image copyrightGetty Imagesimage captionHeavy-lifting equipment at the scene of the collapsed Miami apartment block

Six days after the collapse of a 12-storey apartment block in the Surfside suburb of Miami, a painstaking rescue operation continues.

Some have questioned why it is taking so long. We take a look at some of the obstacles.

Risk of further collapse

Fifty-five apartments were destroyed when the block collapsed on Thursday, leaving piles of rubble intertwined with concrete slabs and twisted steel.

Surfside Mayor Charles Burkett described the building as having been "pancaked".

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Eleven people have been confirmed to have died; more than 150 are still missing as the search for survivors and the recovery of human remains continues. Many relatives are still waiting for news. As of Tuesday there were no new fatalities confirmed.

"We have people waiting and waiting and waiting. That is excruciating," Miami-Dade County Mayor Daniella Levine Cava said on Monday.

image copyrightGetty Imagesimage captionRescue workers have been at the scene day and night

Some 300 rescuers, including Miami firefighters, the Army Corps of Engineers, and teams from Israel's defence forces and Mexico, are involved in the 24-hour operation.

It is a delicate situation, officials say. Go in too fast and there is the risk of further collapse, endangering any survivors who might be under the rubble.

There is dwindling hope that survivors can be located in any gaps left in the debris. Sniffer dogs, sonar devices and cameras are among the tools at the searchers' disposal. Heavy machinery has been used but carries additional risks of triggering collapse.

Commander of the Israel Defense Forces team helping the US rescue effort, Golan Vach, told relatives on Monday that the pile of debris was "in a very bad situation" with very few voids.

But he vowed his team, expected to grow to 30, would "search every narrow place we can find".

Erika Benitez, the spokeswoman for Miami-Dade Fire Rescue, was quoted in the New York Times as saying the search operation was moving as fast as it could.

"Moving something that could cause an additional collapse would be negligent," she said.

Risk to rescue teams

Rescue personnel are working in difficult conditions, hot, humid and cramped, and in 12-hour shifts.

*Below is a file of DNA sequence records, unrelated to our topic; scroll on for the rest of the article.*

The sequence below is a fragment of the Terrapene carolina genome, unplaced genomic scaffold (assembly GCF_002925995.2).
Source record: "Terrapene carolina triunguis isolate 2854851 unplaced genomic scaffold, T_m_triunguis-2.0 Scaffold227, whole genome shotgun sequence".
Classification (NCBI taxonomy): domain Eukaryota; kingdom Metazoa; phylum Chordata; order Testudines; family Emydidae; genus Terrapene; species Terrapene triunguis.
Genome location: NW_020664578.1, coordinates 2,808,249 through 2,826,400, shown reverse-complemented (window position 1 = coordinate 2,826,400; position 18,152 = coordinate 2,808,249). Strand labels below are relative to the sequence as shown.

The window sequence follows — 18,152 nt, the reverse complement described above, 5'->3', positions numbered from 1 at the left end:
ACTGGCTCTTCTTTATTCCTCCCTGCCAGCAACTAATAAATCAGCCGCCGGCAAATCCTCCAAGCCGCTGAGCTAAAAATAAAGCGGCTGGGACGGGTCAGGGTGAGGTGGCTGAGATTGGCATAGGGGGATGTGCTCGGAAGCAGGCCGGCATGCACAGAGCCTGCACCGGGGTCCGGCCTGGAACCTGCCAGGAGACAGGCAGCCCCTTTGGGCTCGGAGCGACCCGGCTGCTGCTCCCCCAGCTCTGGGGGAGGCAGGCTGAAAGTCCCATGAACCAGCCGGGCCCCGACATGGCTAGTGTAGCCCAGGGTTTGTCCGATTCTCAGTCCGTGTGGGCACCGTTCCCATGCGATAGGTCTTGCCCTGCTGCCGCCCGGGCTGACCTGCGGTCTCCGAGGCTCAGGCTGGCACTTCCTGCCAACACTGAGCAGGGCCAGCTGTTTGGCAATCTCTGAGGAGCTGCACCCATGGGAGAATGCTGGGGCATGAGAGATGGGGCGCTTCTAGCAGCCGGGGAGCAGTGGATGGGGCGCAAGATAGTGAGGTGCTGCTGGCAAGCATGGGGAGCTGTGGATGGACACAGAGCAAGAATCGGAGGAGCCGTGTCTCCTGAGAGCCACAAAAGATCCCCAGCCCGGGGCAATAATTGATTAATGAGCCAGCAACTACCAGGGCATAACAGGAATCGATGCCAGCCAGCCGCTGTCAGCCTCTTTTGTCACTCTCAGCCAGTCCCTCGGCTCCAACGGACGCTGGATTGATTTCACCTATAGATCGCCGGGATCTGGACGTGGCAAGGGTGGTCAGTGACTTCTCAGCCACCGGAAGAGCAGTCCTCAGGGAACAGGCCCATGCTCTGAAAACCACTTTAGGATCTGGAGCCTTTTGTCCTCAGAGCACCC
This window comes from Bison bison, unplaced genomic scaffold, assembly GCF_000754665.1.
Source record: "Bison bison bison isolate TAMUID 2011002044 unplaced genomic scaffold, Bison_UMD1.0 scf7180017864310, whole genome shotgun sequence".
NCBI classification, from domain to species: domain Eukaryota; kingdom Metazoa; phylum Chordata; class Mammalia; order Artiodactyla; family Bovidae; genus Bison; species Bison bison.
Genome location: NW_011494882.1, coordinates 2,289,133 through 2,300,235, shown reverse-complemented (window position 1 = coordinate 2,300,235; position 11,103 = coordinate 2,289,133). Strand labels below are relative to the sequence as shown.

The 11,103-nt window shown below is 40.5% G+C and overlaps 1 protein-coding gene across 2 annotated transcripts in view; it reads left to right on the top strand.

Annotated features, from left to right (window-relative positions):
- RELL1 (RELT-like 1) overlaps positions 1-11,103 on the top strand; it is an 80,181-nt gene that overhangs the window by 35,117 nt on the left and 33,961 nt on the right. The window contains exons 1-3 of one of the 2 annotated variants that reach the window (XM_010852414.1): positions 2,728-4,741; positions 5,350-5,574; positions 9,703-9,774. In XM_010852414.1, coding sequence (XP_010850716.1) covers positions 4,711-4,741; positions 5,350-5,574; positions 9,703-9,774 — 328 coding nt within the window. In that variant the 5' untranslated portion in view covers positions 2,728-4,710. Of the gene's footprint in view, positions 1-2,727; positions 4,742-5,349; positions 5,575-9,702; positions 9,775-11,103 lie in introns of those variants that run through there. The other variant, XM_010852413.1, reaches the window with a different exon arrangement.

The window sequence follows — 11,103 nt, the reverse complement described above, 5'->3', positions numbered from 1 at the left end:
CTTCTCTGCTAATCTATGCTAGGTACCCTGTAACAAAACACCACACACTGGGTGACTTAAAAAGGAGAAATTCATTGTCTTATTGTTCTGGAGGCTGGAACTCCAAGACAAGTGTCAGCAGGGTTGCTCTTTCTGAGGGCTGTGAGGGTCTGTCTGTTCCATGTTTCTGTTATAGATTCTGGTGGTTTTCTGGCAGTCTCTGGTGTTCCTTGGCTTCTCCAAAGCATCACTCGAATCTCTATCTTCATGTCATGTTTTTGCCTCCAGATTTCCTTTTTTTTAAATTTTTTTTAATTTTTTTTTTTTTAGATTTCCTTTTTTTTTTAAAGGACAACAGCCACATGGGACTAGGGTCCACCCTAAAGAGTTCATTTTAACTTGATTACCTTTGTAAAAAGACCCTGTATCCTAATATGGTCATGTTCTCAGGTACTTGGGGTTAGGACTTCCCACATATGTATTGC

Miami-Dade Assistant Fire Chief Raide Jadallah was quoted by AP as telling reporters: "It's not an issue of we could just attach a couple of cords to a concrete boulder and lift it and call it a day."

"Every time there's an action, there's a reaction," he said.

He cited the case of a rescue worker seen by victims' relatives falling down the pile of debris. The rescue operation would not "happen overnight" he said.

image copyrightGetty ImagesFire and rain

The rescue effort was hampered on Friday by fire beneath the rubble, which posed further danger as well as smoke obscuring the scene.

Though it was put out over the weekend, the Miami-Dade mayor described it on Saturday as "a very deep fire" and "extremely difficult to locate".

Rain and storms have further complicated the search operation. Lightning led rescuers to pause search efforts twice.

Senator Marco Rubio of Florida told CBS's Face the Nation on Saturday: "Inside of there, there is everything from toxic chemicals to fire, smoke, all kinds of other hazards."

Trench

As part of firefighting efforts, a 125ft-long (38m), 20ft-wide trench was dug under the debris using heavy machinery.

The aim was to extend the area where rescuers could search for possible air pockets and survivors.

Rescue to recovery

With time ebbing away, the chance of finding survivors diminishes and the operation turns more to the recovery of remains.

The UN usually decides to call off similar search and rescue attempts between five and seven days after a disaster, once no survivors have been found for a day or two.

However, people have been known to survive for much longer.

  • How long can survivors last under rubble?

In 1995, Park Seung Hyun was pulled from the wreckage of a collapsed supermarket in South Korea 16 days after it collapsed.

Experts say there comes a point where rescue workers will weigh up the risk of removing larger amounts of rubble more quickly because time is running out for any survivors.